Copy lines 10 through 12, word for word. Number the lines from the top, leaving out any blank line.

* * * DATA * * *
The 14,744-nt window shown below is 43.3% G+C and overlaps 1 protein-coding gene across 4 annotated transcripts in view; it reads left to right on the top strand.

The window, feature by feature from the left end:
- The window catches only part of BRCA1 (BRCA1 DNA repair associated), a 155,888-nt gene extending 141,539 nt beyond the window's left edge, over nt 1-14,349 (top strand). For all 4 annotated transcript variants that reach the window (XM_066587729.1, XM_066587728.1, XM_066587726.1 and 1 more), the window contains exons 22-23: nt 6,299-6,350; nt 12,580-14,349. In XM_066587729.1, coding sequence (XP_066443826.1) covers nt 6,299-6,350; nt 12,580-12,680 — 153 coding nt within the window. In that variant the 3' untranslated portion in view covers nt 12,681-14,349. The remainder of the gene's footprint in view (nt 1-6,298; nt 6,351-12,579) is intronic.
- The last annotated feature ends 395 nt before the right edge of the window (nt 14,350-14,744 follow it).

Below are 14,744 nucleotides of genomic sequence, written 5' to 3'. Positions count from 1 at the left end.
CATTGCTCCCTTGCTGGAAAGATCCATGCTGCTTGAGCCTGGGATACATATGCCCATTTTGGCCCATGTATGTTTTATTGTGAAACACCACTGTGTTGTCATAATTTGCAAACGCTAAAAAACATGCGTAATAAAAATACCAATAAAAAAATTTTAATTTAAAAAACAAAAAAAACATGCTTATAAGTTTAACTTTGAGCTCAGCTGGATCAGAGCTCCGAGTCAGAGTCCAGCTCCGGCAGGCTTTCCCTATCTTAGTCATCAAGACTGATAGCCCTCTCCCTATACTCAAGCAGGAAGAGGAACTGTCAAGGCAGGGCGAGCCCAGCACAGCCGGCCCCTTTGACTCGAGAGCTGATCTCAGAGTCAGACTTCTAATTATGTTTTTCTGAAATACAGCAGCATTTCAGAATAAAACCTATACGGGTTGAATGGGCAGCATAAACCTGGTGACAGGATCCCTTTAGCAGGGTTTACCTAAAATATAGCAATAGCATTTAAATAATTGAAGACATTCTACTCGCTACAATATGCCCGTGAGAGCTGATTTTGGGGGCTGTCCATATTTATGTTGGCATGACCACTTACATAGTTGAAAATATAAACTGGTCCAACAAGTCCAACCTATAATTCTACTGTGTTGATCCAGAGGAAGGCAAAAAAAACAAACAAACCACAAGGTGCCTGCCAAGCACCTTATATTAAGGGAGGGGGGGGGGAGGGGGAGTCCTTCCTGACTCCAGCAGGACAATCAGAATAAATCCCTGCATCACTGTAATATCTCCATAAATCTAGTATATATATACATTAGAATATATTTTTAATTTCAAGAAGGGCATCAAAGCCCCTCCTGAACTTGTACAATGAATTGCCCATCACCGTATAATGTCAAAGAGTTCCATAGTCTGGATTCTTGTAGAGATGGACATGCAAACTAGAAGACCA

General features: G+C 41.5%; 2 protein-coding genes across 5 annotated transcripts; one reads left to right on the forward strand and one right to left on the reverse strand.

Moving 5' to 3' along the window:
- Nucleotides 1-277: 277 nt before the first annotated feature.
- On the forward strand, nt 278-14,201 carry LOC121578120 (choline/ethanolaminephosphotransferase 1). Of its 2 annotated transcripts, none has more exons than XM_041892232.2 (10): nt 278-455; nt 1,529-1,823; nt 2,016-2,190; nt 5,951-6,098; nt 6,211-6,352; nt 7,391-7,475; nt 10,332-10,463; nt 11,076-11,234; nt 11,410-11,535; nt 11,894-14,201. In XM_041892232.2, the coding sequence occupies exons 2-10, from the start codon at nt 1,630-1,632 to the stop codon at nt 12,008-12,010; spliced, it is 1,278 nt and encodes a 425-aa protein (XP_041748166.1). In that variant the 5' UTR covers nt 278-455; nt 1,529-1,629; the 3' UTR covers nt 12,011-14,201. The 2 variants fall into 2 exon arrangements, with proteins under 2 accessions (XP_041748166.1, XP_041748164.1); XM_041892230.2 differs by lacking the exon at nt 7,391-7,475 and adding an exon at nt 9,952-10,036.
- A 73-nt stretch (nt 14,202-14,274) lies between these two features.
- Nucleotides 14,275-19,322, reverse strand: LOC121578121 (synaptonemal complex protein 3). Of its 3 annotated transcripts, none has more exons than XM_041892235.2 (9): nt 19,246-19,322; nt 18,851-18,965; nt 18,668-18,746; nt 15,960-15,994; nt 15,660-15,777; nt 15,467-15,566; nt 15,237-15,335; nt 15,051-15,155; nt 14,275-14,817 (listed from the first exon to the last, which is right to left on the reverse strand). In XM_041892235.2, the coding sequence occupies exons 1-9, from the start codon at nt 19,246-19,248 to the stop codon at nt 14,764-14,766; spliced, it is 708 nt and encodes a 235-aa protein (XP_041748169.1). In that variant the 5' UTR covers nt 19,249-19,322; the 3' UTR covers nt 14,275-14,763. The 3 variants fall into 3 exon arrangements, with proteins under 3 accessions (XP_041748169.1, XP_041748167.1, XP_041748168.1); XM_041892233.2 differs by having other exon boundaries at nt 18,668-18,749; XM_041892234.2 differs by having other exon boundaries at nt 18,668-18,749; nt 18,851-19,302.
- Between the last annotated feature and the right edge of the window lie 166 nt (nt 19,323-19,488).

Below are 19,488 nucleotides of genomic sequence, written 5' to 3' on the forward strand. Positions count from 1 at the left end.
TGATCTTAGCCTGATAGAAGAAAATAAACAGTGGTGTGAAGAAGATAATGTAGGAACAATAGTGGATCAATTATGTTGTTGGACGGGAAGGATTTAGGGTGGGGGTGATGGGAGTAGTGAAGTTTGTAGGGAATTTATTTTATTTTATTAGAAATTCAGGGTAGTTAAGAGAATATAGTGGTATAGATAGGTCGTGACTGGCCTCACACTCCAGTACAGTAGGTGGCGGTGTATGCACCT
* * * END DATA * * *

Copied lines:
- On the forward strand, nt 278-14,201 carry LOC121578120 (choline/ethanolaminephosphotransferase 1). Of its 2 annotated transcripts, none has more exons than XM_041892232.2 (10): nt 278-455; nt 1,529-1,823; nt 2,016-2,190; nt 5,951-6,098; nt 6,211-6,352; nt 7,391-7,475; nt 10,332-10,463; nt 11,076-11,234; nt 11,410-11,535; nt 11,894-14,201. In XM_041892232.2, the coding sequence occupies exons 2-10, from the start codon at nt 1,630-1,632 to the stop codon at nt 12,008-12,010; spliced, it is 1,278 nt and encodes a 425-aa protein (XP_041748166.1). In that variant the 5' UTR covers nt 278-455; nt 1,529-1,629; the 3' UTR covers nt 12,011-14,201. The 2 variants fall into 2 exon arrangements, with proteins under 2 accessions (XP_041748166.1, XP_041748164.1); XM_041892230.2 differs by lacking the exon at nt 7,391-7,475 and adding an exon at nt 9,952-10,036.
- A 73-nt stretch (nt 14,202-14,274) lies between these two features.
- Nucleotides 14,275-19,322, reverse strand: LOC121578121 (synaptonemal complex protein 3). Of its 3 annotated transcripts, none has more exons than XM_041892235.2 (9): nt 19,246-19,322; nt 18,851-18,965; nt 18,668-18,746; nt 15,960-15,994; nt 15,660-15,777; nt 15,467-15,566; nt 15,237-15,335; nt 15,051-15,155; nt 14,275-14,817 (listed from the first exon to the last, which is right to left on the reverse strand). In XM_041892235.2, the coding sequence occupies exons 1-9, from the start codon at nt 19,246-19,248 to the stop codon at nt 14,764-14,766; spliced, it is 708 nt and encodes a 235-aa protein (XP_041748169.1). In that variant the 5' UTR covers nt 19,249-19,322; the 3' UTR covers nt 14,275-14,763. The 3 variants fall into 3 exon arrangements, with proteins under 3 accessions (XP_041748169.1, XP_041748167.1, XP_041748168.1); XM_041892233.2 differs by having other exon boundaries at nt 18,668-18,749; XM_041892234.2 differs by having other exon boundaries at nt 18,668-18,749; nt 18,851-19,302.